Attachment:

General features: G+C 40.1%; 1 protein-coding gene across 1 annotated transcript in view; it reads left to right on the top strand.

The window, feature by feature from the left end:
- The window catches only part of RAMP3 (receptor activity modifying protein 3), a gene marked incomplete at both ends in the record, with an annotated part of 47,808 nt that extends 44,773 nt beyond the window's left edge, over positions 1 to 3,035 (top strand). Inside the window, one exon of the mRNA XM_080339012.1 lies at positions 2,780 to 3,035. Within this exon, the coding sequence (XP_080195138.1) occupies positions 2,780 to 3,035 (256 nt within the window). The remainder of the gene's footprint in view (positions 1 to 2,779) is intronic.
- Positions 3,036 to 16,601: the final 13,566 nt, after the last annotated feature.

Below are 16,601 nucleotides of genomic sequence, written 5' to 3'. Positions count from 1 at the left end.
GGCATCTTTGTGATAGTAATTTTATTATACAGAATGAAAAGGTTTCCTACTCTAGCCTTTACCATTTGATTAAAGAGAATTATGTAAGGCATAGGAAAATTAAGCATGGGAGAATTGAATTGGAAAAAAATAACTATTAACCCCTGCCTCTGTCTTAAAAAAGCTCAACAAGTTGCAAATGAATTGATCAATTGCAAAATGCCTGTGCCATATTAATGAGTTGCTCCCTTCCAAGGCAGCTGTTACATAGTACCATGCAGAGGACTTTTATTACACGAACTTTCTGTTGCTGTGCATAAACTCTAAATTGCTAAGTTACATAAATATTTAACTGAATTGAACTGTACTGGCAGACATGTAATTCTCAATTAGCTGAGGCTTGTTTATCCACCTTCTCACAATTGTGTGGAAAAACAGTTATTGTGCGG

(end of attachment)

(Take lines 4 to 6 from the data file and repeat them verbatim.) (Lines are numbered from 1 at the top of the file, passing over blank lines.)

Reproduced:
- Positions 3,036 to 16,601: the final 13,566 nt, after the last annotated feature.

Below are 16,601 nucleotides of genomic sequence, written 5' to 3'. Positions count from 1 at the left end.
GGCATCTTTGTGATAGTAATTTTATTATACAGAATGAAAAGGTTTCCTACTCTAGCCTTTACCATTTGATTAAAGAGAATTATGTAAGGCATAGGAAAATTAAGCATGGGAGAATTGAATTGGAAAAAAATAACTATTAACCCCTGCCTCTGTCTTAAAAAAGCTCAACAAGTTGCAAATGAATTGATCAATTGCAAAATGCCTGTGCCATATTAATGAGTTGCTCCCTTCCAAGGCAGCTGTTACATAGTACCATGCAGAGGACTTTTATTACACGAACTTTCTGTTGCTGTGCATAAACTCTAAATTGCTAAGTTACATAAATATTTAACTGAATTGAACTGTACTGGCAGACATGTAATTCTCAATTAGCTGAGGCTTGTTTATCCACCTTCTCACAATTGTGTGGAAAAACAGTTATTGTGCGG